Sentence Stress Part 4 – Common Reductions
November 7, 2012 Leave a comment
Sentence stress is the combination of strong words and weak words in a sentence, which creates a sort of rhythm. Strong words, such as nouns and verbs, are spoken stronger and more clearly than weak words, such as articles, pronouns or prepositions. (See Sentence Stress Part 2)
Weak words are not usually pronounced very clearly because they are spoken quickly, and they get reduced. This means that part of their sound is missing. Reducing weak words makes it easier to say them quickly.
Here are some examples of weak words that are used every day, and are normally reduced.
Prepositions: to / for / at / then / from / on / with.
Pronouns: you / your / he / she / it / them / his / him / her.
Helping verbs and BE: can / do / have / am / are / is / been / will.
Others words: and / an / the / or / than.
Notice, however, that when I say these words as part of a list, I do not say them with reductions. The reductions happen when they are in a sentence.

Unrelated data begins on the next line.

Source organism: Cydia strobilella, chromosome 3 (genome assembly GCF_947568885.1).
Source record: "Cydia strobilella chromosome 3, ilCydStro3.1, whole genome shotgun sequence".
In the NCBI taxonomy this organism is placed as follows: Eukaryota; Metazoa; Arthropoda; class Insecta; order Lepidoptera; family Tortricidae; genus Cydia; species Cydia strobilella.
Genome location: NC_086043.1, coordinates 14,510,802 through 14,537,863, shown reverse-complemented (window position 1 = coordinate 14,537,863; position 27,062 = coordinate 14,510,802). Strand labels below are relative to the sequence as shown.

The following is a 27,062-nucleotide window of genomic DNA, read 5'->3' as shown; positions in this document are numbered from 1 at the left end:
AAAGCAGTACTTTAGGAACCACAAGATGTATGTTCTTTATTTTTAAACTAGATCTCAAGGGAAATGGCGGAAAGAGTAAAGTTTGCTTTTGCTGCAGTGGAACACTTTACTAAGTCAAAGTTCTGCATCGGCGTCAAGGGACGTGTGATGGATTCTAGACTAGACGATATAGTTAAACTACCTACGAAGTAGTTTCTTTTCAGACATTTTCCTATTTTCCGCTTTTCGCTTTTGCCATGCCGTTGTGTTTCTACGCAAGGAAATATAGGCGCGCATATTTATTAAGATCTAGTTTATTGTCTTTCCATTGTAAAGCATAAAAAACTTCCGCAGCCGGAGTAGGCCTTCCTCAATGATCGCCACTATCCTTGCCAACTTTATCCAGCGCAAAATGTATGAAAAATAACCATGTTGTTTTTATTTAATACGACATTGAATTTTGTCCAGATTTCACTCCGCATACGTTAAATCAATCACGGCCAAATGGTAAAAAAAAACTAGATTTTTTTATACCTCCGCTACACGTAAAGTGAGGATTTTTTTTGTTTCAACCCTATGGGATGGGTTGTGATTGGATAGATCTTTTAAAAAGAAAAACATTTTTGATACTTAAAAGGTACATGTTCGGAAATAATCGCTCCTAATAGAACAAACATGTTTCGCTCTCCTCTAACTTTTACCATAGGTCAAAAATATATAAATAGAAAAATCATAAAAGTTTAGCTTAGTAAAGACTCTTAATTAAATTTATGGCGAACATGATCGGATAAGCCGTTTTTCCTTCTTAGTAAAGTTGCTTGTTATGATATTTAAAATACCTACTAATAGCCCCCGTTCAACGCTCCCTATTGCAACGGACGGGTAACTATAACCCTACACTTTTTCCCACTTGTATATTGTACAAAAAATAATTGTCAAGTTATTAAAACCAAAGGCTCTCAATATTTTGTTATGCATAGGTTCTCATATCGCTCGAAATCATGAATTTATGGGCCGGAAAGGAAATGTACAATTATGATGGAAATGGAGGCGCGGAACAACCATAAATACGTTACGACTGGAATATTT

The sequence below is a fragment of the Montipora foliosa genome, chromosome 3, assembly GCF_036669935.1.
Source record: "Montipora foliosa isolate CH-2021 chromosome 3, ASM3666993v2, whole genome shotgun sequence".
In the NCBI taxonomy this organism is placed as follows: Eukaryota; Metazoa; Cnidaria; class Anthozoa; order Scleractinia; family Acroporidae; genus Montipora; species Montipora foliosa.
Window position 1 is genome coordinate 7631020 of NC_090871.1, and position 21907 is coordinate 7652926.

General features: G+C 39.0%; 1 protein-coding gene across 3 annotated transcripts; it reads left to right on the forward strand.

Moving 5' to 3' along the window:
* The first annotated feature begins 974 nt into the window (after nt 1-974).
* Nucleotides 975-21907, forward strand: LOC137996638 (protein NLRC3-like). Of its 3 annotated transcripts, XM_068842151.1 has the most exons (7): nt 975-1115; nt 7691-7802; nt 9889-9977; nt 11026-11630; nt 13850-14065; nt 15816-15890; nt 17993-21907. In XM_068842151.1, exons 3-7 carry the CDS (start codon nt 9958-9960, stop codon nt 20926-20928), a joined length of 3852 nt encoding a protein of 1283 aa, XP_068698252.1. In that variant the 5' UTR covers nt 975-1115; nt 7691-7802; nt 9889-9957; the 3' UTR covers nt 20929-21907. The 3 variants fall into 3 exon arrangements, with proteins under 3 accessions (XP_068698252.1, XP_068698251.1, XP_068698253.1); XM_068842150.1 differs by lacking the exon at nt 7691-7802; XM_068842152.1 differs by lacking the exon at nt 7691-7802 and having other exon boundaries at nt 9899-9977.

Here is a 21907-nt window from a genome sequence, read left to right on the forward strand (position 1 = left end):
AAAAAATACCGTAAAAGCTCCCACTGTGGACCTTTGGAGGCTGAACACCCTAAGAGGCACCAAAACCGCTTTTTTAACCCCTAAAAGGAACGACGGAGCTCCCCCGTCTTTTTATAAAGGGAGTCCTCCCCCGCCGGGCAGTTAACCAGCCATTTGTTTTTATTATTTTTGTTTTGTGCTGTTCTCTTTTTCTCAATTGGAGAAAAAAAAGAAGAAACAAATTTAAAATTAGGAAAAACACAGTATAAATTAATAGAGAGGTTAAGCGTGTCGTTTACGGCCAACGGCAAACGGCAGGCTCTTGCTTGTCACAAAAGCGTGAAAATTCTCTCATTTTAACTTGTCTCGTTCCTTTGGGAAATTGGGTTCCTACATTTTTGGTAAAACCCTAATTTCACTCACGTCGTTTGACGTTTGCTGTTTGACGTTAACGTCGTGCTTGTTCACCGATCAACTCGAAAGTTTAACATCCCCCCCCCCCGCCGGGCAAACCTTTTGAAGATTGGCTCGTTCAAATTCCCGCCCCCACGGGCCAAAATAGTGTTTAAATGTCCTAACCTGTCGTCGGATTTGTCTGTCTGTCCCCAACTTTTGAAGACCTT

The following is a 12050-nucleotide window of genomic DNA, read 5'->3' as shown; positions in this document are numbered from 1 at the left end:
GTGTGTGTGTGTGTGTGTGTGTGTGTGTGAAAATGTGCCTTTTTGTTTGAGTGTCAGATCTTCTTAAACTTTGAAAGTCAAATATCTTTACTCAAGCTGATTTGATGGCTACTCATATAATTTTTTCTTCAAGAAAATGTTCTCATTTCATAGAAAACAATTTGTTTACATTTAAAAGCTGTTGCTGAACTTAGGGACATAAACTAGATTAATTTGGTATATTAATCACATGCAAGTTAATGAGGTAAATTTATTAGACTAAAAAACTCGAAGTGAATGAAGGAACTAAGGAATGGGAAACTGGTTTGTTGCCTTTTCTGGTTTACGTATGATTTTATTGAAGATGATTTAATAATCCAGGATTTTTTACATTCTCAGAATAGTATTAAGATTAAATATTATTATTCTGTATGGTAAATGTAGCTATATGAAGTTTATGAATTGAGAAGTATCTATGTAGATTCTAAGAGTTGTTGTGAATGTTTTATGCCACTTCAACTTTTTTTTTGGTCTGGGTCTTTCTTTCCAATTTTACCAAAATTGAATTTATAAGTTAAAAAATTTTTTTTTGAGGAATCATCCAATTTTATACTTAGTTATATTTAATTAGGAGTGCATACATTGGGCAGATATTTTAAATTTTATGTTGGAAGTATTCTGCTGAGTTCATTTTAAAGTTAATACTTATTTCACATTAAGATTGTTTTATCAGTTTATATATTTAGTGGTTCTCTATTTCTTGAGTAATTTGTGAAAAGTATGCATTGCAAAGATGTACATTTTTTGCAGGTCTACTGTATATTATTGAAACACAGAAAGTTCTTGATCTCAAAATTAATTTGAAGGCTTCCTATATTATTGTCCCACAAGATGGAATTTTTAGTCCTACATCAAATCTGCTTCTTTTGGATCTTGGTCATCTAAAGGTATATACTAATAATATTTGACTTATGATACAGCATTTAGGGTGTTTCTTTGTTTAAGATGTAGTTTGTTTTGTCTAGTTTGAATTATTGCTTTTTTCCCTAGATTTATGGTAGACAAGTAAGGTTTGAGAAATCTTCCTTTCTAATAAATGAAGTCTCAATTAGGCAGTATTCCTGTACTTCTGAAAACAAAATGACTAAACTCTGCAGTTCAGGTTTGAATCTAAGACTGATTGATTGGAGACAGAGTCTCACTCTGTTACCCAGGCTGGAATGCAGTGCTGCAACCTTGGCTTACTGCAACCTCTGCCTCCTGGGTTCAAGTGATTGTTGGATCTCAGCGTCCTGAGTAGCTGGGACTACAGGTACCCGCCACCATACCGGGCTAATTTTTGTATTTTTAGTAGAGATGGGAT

The most common ways that weak words get reduced are the following.
The most basic kind of reduction is using a schwa sound instead of a clearly pronounced vowel. In these examples, the word in parentheses after the sentence is the word that has a schwa rather than a full vowel sound.
I love to read. (to)
Look at this! (at)
They took it already. (it)
Do you like it? (do/you)
What is that? (is)
We need more than that. (than)
Sometimes a vowel is reduced so much, that it gets skipped completely. This is how some contractions are formed. In these sentences, the vowel of the weak word is missing.
He has to go. (to)
Thanks for your help. (for/your)
I’m almost finished. (am)
It’s getting late. (is)
We’re not ready yet. (are)
Another very common kind of reduction is skipping the “H” in these words: have / has / had / he / her / him / his. In these sentences, those words are weak and the “H” is missing.
They will call him later.
We should have waited.
Can her brother drive?
I had hoped to finish sooner.
It is important to know that H-deletion is only for weak words. If one of these words is said with strong stress, the “H” does not get deleted. For example, if I say: “That’s his book not mine” the “H” in the word “his” is said clearly because the word is strong. Also, when the word “have” is a main verb, it does not get reduced, as in “We have two days left.”
Other skipped consonants
Besides “H”, there are a few other consonant sounds that regularly get skipped.
“F” in the word “of”: We have lots of time.
“V” in “have”: He should have told us.
“D” in “and”: Let’s stop and eat.
“W” in “will”: That’ll be fine.
Sentence Stress Part 5 shows how some frequently used weak words can be confused with each other, because they can sometimes sound the same!